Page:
As employees we shouldn’t start our days by having a fight with ourselves just to get to work. 40 hour weeks were popularized in the 1920’s to decrease the average person’s workload. The truth is that this idea is not only outdated but also inefficient. It’s time for another workweek reduction.
With how inconsistent scheduling is for the average worker, 40-hour work weeks can feel more like 50-60 hours. Even when we’re not on the schedule, employers will tell us we’re required to leave our availability open for them. Simply put, even when we’re not on the clock our time still belongs to them.
Any time spent outside of work for some of us is spent doing more work like schooling or simple chores. Giving workers more free time will allow us to recharge ourselves and we’ll be better rested going into work the next day.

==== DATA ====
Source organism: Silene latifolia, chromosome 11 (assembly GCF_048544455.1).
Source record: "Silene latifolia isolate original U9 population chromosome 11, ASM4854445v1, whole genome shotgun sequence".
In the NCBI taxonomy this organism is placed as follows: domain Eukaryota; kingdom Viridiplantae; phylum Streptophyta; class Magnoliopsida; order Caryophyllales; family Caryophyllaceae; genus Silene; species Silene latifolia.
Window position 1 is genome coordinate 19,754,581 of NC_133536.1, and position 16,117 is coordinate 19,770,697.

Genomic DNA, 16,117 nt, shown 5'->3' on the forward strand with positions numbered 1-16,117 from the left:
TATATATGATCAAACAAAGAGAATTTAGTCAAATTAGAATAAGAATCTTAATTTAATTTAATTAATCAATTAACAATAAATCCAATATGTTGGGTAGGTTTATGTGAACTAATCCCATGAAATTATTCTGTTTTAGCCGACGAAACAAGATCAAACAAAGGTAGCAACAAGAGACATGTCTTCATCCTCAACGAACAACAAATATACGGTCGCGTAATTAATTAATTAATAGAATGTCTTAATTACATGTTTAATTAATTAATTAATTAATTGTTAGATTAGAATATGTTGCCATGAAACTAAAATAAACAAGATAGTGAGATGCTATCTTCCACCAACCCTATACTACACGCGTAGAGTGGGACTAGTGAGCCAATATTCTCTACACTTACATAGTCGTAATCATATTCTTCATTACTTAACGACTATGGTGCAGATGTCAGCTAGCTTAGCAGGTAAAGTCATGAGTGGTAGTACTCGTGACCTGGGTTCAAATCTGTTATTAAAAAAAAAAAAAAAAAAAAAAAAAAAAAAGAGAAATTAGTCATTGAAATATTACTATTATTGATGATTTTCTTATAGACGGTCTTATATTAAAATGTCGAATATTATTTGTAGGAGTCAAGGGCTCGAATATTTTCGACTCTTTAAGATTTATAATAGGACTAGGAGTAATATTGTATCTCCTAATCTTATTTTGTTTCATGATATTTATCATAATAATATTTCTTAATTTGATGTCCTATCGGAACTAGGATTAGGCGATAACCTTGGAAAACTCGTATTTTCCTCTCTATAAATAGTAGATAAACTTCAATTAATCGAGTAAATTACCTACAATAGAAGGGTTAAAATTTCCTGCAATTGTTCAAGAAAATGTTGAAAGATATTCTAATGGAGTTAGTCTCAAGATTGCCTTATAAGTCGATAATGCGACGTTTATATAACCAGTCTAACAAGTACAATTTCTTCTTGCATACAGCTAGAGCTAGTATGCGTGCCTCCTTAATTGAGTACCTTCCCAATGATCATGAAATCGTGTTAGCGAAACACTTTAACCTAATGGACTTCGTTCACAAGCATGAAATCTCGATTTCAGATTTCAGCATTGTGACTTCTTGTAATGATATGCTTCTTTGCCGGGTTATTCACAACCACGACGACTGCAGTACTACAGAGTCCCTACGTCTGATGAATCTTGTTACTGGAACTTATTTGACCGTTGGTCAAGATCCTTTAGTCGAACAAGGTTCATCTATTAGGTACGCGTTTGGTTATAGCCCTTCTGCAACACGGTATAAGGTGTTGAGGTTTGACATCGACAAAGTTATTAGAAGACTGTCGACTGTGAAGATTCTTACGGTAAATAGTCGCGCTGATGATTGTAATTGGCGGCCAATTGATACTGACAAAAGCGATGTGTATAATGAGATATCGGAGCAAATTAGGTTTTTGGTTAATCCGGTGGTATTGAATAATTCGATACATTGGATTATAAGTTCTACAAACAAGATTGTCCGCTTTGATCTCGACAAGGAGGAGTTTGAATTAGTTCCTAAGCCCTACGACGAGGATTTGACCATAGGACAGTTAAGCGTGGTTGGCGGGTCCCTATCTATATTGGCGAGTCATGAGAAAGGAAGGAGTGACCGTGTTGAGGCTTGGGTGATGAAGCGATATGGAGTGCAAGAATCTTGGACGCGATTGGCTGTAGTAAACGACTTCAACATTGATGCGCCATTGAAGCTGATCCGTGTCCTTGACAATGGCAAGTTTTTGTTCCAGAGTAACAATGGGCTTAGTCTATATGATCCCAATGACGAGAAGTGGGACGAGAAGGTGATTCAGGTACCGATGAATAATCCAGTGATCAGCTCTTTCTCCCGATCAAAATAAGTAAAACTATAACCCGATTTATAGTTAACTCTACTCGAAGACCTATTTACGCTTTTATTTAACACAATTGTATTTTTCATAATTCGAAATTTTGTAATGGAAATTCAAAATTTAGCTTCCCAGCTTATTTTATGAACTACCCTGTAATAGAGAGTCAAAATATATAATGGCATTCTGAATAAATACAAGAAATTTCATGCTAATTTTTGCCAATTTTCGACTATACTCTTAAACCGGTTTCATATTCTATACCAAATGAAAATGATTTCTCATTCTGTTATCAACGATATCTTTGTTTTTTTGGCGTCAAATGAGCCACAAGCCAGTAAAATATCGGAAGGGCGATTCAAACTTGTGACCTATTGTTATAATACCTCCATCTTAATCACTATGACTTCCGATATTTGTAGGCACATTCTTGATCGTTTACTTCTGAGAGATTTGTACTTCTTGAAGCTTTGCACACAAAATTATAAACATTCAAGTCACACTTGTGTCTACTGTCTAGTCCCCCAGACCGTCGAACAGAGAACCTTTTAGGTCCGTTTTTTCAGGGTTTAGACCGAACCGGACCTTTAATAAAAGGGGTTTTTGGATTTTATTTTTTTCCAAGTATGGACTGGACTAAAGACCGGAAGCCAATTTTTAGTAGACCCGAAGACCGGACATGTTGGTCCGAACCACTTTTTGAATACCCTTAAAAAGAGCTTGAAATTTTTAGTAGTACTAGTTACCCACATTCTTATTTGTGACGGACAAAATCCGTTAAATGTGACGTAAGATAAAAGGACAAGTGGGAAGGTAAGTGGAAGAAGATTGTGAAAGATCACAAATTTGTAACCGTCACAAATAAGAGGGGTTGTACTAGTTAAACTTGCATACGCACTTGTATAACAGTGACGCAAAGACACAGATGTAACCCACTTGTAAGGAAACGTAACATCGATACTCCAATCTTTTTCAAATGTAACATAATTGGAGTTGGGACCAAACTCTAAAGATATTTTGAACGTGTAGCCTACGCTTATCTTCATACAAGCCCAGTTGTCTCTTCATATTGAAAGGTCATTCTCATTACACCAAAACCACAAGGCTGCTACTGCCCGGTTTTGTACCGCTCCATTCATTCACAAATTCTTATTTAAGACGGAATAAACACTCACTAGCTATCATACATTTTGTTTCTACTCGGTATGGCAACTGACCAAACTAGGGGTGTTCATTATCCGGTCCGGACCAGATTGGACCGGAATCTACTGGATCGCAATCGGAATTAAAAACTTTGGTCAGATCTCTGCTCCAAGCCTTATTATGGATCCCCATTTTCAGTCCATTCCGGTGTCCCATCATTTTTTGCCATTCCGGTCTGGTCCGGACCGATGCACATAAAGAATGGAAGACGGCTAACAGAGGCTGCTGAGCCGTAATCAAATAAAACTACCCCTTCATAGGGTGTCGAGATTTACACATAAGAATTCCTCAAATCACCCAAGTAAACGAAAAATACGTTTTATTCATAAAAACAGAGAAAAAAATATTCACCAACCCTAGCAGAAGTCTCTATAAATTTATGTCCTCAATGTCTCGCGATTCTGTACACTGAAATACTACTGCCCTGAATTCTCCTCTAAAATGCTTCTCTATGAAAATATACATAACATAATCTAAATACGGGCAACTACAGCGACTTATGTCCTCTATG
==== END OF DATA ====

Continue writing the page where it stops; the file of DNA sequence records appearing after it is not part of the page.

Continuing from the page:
Even a simple reduction of five hours can help workers prevent burnout without negatively affecting their overall performance. A study conducted by Autonomy, an independent research organization, took a sample of around 2,500 workers in Iceland and reduced the 40 hour work week by just 5 hours. Workers who worked 35 hours were more productive and got the same amount of work done as their full time counterparts.
A five hour reduction may not seem like a lot, but I know that when I get to go home an hour earlier I feel less stressed and more willing to go into work. Every shift starts two hours before I even clock in with a fight just to get out of bed.
But of course the idea of working less than 40 hours sounds scary to most of us due to the fact that we already make so little. An increase to the minimum wage so that we actually get paid a livable wage will open the door shorter work weeks.
I think it’s time Americans stop entertaining the idea that we simply need to work more, or harder, and face the fact that our long hours are killing us.